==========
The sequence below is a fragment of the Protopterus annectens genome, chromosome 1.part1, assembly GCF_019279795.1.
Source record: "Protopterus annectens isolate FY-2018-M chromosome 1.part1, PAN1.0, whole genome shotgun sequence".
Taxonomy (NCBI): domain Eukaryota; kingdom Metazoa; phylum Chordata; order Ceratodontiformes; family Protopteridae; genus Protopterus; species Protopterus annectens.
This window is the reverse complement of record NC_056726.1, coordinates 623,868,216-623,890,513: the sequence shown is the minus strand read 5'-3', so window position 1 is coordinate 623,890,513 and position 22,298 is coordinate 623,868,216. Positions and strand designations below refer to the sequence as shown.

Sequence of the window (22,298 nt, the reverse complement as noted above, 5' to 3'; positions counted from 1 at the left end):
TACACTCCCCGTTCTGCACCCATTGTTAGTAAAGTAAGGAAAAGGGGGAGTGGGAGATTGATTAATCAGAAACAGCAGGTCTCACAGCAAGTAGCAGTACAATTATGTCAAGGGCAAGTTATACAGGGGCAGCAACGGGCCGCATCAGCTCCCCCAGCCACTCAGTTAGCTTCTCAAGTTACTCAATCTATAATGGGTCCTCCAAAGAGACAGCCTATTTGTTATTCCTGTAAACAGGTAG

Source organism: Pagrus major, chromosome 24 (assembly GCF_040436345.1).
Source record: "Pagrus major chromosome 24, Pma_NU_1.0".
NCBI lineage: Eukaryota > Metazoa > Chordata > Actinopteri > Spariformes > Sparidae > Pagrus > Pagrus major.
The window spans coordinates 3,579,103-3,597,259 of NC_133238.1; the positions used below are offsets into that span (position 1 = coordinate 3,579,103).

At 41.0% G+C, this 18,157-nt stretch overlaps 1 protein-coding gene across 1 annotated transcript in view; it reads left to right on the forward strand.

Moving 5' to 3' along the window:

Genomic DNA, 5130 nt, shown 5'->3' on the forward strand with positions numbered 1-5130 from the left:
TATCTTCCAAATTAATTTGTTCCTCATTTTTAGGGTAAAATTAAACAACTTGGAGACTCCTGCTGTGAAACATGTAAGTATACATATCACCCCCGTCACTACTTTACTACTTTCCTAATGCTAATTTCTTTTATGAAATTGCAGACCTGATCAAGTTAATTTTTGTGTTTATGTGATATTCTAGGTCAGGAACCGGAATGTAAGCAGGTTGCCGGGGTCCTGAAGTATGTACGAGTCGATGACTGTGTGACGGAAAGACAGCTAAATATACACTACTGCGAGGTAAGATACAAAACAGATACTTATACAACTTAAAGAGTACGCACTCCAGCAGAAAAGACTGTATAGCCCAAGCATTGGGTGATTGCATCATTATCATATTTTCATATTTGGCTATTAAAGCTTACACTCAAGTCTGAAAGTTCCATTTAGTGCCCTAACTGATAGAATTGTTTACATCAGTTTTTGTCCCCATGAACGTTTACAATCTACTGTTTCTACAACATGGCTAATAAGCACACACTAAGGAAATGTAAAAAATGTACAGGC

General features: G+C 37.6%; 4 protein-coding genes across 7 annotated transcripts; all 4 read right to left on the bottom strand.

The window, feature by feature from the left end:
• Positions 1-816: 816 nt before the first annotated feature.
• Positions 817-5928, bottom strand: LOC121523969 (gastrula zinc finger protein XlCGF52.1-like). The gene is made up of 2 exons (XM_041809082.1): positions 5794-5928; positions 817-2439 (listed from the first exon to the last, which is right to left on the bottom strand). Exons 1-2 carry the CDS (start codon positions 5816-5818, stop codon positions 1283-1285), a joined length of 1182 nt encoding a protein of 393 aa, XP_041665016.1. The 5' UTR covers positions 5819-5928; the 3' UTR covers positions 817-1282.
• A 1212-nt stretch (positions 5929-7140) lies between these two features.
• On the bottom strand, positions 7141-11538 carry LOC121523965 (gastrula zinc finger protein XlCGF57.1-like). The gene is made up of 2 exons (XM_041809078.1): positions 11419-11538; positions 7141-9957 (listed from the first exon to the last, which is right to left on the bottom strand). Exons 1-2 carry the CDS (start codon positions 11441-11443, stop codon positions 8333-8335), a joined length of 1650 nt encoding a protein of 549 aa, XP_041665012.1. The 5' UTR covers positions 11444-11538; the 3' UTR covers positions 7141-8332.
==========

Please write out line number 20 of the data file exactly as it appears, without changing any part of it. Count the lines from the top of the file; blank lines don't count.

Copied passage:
• On the bottom strand, positions 7141-11538 carry LOC121523965 (gastrula zinc finger protein XlCGF57.1-like). The gene is made up of 2 exons (XM_041809078.1): positions 11419-11538; positions 7141-9957 (listed from the first exon to the last, which is right to left on the bottom strand). Exons 1-2 carry the CDS (start codon positions 11441-11443, stop codon positions 8333-8335), a joined length of 1650 nt encoding a protein of 549 aa, XP_041665012.1. The 5' UTR covers positions 11444-11538; the 3' UTR covers positions 7141-8332.